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discord

[noun dis-kawrd; verb dis-kawrd]
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noun
  1. lack of concord or harmony between persons or things: marital discord.
  2. disagreement; difference of opinion.
  3. strife; dispute; war.
  4. Music. an inharmonious combination of musical tones sounded together.
  5. any confused or harsh noise; dissonance.
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verb (used without object)
  1. to disagree; be at variance.
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Origin of discord

1200–50; (noun) Middle English descorde, discorde < Anglo-French; Old French descort (derivative of descorder), descorde < Latin discordia, derivative of discord- (stem of discors) discordant (dis- dis-1 + cord-, stem of cors heart); (v.) Middle English discorden < Anglo-French, Old French descorder < Latin discordāre derivative of discord-, as above
Related formsun·dis·cord·ing, adjective

Synonyms

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Dictionary.com Unabridged Based on the Random House Unabridged Dictionary, © Random House, Inc. 2018

Related Words

tumultdissonancedisharmonyharshnessjangledincacophonyjarringracketclamorclinker

Examples from the Web for discord

Contemporary Examples

Historical Examples

  • I should set jarring a discord in your life for which it was never meant.

    The Coryston Family

    Mrs. Humphry Ward

  • At the same time, each successive day of discord increased his anxiety.

    Fruitfulness

    Emile Zola

  • The greatest good of a State is unity; the greatest evil, discord and distraction.

  • Shall we, after the manner of Homer, pray the Muses to tell us 'how discord first arose'?

  • And therefore has neither more nor less of discord, nor yet of harmony?

    Phaedo

    Plato


British Dictionary definitions for discord

discord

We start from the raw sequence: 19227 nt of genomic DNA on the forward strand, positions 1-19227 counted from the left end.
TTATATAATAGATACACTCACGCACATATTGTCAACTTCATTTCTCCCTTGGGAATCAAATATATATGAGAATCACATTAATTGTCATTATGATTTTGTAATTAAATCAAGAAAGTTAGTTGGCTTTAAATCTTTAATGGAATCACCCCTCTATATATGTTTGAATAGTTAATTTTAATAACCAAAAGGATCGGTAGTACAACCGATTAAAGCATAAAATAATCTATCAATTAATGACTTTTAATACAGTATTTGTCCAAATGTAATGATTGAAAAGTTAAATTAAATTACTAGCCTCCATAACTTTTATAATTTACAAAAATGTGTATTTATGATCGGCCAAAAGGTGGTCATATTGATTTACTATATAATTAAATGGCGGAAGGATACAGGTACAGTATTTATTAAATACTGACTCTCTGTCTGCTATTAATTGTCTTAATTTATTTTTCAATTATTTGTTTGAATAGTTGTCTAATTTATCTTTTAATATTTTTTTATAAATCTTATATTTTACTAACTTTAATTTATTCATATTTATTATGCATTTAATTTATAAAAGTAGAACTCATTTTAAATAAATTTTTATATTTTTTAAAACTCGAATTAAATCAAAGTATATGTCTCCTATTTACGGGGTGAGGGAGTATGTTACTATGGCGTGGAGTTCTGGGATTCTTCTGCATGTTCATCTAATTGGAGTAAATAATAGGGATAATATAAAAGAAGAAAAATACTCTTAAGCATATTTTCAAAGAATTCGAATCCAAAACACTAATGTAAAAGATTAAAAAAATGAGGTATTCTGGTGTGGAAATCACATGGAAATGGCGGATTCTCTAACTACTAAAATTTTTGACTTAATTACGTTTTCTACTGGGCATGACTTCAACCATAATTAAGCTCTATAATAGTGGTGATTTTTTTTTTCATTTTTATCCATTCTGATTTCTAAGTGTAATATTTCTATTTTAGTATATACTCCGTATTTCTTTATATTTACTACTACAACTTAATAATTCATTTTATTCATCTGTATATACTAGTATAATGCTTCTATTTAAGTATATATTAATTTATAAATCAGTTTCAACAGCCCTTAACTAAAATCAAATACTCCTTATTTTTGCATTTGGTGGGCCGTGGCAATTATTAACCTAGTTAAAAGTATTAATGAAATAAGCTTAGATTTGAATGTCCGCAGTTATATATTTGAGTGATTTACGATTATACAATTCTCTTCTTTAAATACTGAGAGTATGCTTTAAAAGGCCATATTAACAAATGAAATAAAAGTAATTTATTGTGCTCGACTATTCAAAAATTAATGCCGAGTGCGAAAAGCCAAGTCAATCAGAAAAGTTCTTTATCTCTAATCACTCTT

noun (ˈdɪskɔːd)
  1. lack of agreement of harmony; strife
  2. harsh confused mingling of sounds
  3. a combination of musical notes containing one or more dissonant intervalsSee dissonance (def. 3), concord (def. 4)
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verb (dɪsˈkɔːd)
  1. (intr) to disagree; clash
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Word Origin

C13: from Old French descort, from descorder to disagree, from Latin discordāre, from discors at variance, from dis- 1 + cor heart
Collins English Dictionary - Complete & Unabridged 2012 Digital Edition © William Collins Sons & Co. Ltd. 1979, 1986 © HarperCollins Publishers 1998, 2000, 2003, 2005, 2006, 2007, 2009, 2012

Word Origin and History for discord

n.

early 13c., descorde, "unfriendly feeling, ill will;" also "dissention, strife," from Old French descorde (12c.) "disagreement," from Latin discordia, from discors (genitive discordis) "disagreeing, disagreement," from dis- "apart" (see dis-) + cor (genitive cordis) "heart" (see heart). Musical sense is late 14c.

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v.

c.1300, from Old French discorder (13c.), from Latin discordare (see discord (n.)).

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Online Etymology Dictionary, © 2010 Douglas Harper